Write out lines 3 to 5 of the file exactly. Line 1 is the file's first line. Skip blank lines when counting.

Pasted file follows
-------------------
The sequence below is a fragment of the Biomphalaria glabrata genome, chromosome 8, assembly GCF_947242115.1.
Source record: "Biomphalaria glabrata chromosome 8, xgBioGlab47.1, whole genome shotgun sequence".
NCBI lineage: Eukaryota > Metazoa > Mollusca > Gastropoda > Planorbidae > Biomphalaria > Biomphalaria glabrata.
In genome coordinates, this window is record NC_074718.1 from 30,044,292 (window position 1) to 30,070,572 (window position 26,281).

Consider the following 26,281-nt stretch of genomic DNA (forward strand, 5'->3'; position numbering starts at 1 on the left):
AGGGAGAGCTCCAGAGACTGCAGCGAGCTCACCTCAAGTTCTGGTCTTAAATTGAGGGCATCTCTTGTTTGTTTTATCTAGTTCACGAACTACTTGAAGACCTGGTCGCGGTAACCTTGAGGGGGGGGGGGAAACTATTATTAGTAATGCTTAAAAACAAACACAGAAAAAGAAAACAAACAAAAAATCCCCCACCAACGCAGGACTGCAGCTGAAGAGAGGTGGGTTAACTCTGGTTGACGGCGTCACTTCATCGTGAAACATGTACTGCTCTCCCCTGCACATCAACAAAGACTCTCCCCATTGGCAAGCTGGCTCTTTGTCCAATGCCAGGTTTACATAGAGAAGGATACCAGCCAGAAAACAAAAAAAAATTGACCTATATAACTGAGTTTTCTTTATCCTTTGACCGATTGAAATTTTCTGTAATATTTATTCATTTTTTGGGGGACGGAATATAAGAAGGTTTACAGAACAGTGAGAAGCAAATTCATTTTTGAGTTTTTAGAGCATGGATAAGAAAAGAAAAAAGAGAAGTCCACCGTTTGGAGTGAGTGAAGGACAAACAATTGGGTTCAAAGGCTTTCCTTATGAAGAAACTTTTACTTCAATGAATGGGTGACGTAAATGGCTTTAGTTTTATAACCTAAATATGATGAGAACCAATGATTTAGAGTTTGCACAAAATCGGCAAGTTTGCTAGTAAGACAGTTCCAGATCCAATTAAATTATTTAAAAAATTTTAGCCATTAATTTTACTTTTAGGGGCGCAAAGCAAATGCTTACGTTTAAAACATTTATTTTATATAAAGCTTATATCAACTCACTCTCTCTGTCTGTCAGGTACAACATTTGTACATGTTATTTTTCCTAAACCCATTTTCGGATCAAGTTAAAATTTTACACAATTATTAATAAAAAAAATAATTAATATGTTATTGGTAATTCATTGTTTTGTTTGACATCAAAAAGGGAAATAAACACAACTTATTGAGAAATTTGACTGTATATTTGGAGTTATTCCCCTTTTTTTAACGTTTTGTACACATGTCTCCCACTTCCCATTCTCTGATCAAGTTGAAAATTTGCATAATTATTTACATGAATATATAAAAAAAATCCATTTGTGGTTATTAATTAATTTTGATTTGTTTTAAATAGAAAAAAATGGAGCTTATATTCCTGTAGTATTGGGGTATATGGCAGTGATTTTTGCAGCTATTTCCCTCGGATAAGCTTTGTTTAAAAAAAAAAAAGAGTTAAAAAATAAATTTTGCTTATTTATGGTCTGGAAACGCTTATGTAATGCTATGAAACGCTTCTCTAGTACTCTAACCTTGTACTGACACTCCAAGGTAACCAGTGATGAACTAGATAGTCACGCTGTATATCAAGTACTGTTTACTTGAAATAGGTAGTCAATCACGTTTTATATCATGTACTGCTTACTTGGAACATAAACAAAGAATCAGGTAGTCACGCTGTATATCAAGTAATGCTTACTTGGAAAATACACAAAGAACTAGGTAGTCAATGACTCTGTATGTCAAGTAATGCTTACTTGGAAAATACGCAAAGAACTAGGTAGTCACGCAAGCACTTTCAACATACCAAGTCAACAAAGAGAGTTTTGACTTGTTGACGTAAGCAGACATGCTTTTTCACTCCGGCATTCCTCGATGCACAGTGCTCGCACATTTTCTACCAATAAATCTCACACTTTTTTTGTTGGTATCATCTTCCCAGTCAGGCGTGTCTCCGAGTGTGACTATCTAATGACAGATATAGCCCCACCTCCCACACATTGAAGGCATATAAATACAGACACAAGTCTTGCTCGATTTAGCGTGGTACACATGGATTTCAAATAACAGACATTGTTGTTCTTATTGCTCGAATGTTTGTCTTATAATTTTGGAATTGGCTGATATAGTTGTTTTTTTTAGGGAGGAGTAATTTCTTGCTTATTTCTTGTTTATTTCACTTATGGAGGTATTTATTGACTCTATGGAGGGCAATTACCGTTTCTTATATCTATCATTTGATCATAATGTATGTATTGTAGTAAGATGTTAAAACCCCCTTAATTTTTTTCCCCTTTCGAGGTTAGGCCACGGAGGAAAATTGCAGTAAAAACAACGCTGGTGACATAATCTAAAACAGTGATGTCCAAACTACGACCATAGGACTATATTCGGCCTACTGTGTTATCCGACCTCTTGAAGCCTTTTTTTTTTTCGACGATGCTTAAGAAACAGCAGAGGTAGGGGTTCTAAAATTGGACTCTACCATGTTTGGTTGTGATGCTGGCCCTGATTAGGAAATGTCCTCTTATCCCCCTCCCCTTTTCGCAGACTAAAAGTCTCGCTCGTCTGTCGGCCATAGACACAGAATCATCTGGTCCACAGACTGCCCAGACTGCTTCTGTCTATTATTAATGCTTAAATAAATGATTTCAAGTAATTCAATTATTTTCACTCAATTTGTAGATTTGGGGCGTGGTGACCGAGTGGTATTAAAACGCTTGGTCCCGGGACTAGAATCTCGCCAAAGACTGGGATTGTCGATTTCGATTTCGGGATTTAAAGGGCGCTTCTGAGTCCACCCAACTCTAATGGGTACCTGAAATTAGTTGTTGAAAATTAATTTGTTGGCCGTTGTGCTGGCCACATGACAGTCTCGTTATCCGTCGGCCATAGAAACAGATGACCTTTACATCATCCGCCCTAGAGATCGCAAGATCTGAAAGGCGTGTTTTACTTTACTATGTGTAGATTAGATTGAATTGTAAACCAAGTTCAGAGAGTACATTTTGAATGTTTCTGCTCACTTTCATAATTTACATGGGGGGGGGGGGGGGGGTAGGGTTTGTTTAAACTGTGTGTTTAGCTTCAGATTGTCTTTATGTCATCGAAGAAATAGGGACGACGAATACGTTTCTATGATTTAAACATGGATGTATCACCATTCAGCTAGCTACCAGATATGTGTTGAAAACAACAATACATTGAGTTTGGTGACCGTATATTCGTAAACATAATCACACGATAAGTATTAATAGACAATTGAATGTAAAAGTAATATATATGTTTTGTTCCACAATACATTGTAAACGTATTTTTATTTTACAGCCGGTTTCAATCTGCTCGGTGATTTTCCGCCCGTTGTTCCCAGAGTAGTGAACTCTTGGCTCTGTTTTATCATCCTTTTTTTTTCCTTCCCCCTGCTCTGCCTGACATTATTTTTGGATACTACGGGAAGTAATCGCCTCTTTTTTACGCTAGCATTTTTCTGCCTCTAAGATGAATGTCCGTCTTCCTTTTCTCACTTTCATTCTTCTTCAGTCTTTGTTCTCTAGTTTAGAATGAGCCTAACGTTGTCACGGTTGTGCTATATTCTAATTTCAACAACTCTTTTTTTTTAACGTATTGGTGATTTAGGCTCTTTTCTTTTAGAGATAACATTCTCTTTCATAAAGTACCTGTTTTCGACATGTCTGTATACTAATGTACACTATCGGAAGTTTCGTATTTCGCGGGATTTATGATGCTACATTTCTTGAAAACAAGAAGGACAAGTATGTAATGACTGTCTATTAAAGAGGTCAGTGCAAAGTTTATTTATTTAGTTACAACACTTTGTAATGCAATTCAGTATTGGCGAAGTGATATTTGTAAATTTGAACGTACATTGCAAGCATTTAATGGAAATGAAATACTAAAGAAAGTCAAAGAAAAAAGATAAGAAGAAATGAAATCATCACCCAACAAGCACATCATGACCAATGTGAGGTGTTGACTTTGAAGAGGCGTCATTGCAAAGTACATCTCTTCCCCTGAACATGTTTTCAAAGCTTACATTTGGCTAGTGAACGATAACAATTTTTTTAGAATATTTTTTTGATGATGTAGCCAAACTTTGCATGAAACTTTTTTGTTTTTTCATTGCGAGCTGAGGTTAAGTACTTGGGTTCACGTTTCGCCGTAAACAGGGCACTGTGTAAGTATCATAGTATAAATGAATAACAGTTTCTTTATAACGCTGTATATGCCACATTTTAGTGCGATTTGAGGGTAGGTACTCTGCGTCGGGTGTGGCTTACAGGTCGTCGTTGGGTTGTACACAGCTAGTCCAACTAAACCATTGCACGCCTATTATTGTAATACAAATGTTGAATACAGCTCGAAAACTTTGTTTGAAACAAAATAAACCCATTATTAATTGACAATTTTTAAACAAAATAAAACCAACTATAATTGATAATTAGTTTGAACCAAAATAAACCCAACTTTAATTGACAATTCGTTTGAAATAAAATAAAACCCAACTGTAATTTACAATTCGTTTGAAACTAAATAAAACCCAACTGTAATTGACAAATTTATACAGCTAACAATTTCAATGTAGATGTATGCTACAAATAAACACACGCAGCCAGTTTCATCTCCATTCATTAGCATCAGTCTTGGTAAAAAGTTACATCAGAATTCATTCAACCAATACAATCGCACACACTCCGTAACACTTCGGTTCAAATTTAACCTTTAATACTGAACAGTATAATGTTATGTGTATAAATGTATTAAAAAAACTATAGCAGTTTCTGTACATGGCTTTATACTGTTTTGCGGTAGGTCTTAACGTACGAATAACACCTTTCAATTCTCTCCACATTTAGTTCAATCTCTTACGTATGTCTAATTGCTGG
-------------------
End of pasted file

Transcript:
NCBI lineage: Eukaryota > Metazoa > Mollusca > Gastropoda > Planorbidae > Biomphalaria > Biomphalaria glabrata.
In genome coordinates, this window is record NC_074718.1 from 30,044,292 (window position 1) to 30,070,572 (window position 26,281).

Consider the following 26,281-nt stretch of genomic DNA (forward strand, 5'->3'; position numbering starts at 1 on the left):